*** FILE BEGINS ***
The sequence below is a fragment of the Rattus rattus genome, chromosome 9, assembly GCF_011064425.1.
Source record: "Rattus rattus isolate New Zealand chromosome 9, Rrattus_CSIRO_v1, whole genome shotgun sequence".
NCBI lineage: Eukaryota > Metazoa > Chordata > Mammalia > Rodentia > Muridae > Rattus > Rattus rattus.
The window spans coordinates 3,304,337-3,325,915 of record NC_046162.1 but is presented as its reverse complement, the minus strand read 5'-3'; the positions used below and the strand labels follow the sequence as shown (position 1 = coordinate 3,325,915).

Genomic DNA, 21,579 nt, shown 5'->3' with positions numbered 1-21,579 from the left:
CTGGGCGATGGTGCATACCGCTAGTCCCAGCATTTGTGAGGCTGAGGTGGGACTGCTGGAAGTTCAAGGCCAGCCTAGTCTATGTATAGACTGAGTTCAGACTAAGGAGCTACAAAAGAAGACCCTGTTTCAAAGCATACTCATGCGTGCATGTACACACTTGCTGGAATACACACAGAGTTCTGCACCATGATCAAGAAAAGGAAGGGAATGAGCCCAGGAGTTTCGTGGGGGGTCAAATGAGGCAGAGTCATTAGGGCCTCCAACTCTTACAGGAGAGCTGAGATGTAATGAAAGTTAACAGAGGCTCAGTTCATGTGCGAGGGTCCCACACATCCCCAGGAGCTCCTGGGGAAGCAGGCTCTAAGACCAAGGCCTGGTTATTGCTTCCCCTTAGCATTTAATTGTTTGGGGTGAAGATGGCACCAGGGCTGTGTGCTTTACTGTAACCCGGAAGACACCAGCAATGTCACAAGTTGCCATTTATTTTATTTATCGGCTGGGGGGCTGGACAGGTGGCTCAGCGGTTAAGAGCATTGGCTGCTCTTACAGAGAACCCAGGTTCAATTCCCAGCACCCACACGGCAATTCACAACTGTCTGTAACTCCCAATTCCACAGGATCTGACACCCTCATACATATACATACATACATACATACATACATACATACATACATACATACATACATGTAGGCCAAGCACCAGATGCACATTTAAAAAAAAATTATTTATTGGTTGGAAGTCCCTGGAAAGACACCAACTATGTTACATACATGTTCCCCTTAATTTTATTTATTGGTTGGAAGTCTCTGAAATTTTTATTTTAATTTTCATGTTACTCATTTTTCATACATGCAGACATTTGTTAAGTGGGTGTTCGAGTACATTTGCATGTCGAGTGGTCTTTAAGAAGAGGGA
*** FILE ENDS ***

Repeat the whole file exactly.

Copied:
The sequence below is a fragment of the Rattus rattus genome, chromosome 9, assembly GCF_011064425.1.
Source record: "Rattus rattus isolate New Zealand chromosome 9, Rrattus_CSIRO_v1, whole genome shotgun sequence".
NCBI lineage: Eukaryota > Metazoa > Chordata > Mammalia > Rodentia > Muridae > Rattus > Rattus rattus.
The window spans coordinates 3,304,337-3,325,915 of record NC_046162.1 but is presented as its reverse complement, the minus strand read 5'-3'; the positions used below and the strand labels follow the sequence as shown (position 1 = coordinate 3,325,915).

Genomic DNA, 21,579 nt, shown 5'->3' with positions numbered 1-21,579 from the left:
CTGGGCGATGGTGCATACCGCTAGTCCCAGCATTTGTGAGGCTGAGGTGGGACTGCTGGAAGTTCAAGGCCAGCCTAGTCTATGTATAGACTGAGTTCAGACTAAGGAGCTACAAAAGAAGACCCTGTTTCAAAGCATACTCATGCGTGCATGTACACACTTGCTGGAATACACACAGAGTTCTGCACCATGATCAAGAAAAGGAAGGGAATGAGCCCAGGAGTTTCGTGGGGGGTCAAATGAGGCAGAGTCATTAGGGCCTCCAACTCTTACAGGAGAGCTGAGATGTAATGAAAGTTAACAGAGGCTCAGTTCATGTGCGAGGGTCCCACACATCCCCAGGAGCTCCTGGGGAAGCAGGCTCTAAGACCAAGGCCTGGTTATTGCTTCCCCTTAGCATTTAATTGTTTGGGGTGAAGATGGCACCAGGGCTGTGTGCTTTACTGTAACCCGGAAGACACCAGCAATGTCACAAGTTGCCATTTATTTTATTTATCGGCTGGGGGGCTGGACAGGTGGCTCAGCGGTTAAGAGCATTGGCTGCTCTTACAGAGAACCCAGGTTCAATTCCCAGCACCCACACGGCAATTCACAACTGTCTGTAACTCCCAATTCCACAGGATCTGACACCCTCATACATATACATACATACATACATACATACATACATACATACATACATACATACATGTAGGCCAAGCACCAGATGCACATTTAAAAAAAAATTATTTATTGGTTGGAAGTCCCTGGAAAGACACCAACTATGTTACATACATGTTCCCCTTAATTTTATTTATTGGTTGGAAGTCTCTGAAATTTTTATTTTAATTTTCATGTTACTCATTTTTCATACATGCAGACATTTGTTAAGTGGGTGTTCGAGTACATTTGCATGTCGAGTGGTCTTTAAGAAGAGGGA